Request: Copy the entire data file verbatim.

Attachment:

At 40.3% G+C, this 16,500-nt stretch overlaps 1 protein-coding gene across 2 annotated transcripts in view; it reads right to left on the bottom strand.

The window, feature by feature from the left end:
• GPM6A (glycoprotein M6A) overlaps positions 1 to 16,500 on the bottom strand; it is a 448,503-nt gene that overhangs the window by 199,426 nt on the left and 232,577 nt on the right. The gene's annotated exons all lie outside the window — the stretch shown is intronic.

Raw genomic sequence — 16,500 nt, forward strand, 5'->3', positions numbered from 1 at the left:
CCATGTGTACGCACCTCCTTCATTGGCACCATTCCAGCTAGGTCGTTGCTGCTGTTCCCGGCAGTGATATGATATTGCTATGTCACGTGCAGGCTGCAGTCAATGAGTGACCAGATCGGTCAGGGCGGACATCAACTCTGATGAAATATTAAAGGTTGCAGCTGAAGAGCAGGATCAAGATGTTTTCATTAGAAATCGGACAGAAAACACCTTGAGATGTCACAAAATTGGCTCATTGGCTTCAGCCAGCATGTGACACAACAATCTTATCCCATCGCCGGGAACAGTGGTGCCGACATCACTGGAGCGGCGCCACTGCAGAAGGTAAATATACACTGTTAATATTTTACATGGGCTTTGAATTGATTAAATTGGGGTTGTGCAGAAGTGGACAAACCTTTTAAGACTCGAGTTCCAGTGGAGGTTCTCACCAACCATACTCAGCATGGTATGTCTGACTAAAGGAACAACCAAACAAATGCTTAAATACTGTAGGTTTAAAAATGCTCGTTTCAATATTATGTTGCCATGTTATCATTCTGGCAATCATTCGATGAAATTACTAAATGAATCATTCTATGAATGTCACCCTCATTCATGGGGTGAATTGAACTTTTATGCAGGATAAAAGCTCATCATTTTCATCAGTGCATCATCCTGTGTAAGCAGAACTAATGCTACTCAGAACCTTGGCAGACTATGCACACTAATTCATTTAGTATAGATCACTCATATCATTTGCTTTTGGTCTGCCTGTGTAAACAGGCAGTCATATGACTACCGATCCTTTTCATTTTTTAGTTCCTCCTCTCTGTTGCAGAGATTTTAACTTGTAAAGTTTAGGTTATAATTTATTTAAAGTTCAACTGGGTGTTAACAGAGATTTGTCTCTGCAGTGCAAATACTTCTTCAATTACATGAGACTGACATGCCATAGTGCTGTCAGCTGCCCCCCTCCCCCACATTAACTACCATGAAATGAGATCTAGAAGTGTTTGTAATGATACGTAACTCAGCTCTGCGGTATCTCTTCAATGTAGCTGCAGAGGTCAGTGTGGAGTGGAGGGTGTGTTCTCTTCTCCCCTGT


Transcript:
At 40.3% G+C, this 16,500-nt stretch overlaps 1 protein-coding gene across 2 annotated transcripts in view; it reads right to left on the bottom strand.

The window, feature by feature from the left end:
• GPM6A (glycoprotein M6A) overlaps positions 1 to 16,500 on the bottom strand; it is a 448,503-nt gene that overhangs the window by 199,426 nt on the left and 232,577 nt on the right. The gene's annotated exons all lie outside the window — the stretch shown is intronic.

Raw genomic sequence — 16,500 nt, forward strand, 5'->3', positions numbered from 1 at the left:
CCATGTGTACGCACCTCCTTCATTGGCACCATTCCAGCTAGGTCGTTGCTGCTGTTCCCGGCAGTGATATGATATTGCTATGTCACGTGCAGGCTGCAGTCAATGAGTGACCAGATCGGTCAGGGCGGACATCAACTCTGATGAAATATTAAAGGTTGCAGCTGAAGAGCAGGATCAAGATGTTTTCATTAGAAATCGGACAGAAAACACCTTGAGATGTCACAAAATTGGCTCATTGGCTTCAGCCAGCATGTGACACAACAATCTTATCCCATCGCCGGGAACAGTGGTGCCGACATCACTGGAGCGGCGCCACTGCAGAAGGTAAATATACACTGTTAATATTTTACATGGGCTTTGAATTGATTAAATTGGGGTTGTGCAGAAGTGGACAAACCTTTTAAGACTCGAGTTCCAGTGGAGGTTCTCACCAACCATACTCAGCATGGTATGTCTGACTAAAGGAACAACCAAACAAATGCTTAAATACTGTAGGTTTAAAAATGCTCGTTTCAATATTATGTTGCCATGTTATCATTCTGGCAATCATTCGATGAAATTACTAAATGAATCATTCTATGAATGTCACCCTCATTCATGGGGTGAATTGAACTTTTATGCAGGATAAAAGCTCATCATTTTCATCAGTGCATCATCCTGTGTAAGCAGAACTAATGCTACTCAGAACCTTGGCAGACTATGCACACTAATTCATTTAGTATAGATCACTCATATCATTTGCTTTTGGTCTGCCTGTGTAAACAGGCAGTCATATGACTACCGATCCTTTTCATTTTTTAGTTCCTCCTCTCTGTTGCAGAGATTTTAACTTGTAAAGTTTAGGTTATAATTTATTTAAAGTTCAACTGGGTGTTAACAGAGATTTGTCTCTGCAGTGCAAATACTTCTTCAATTACATGAGACTGACATGCCATAGTGCTGTCAGCTGCCCCCCTCCCCCACATTAACTACCATGAAATGAGATCTAGAAGTGTTTGTAATGATACGTAACTCAGCTCTGCGGTATCTCTTCAATGTAGCTGCAGAGGTCAGTGTGGAGTGGAGGGTGTGTTCTCTTCTCCCCTGT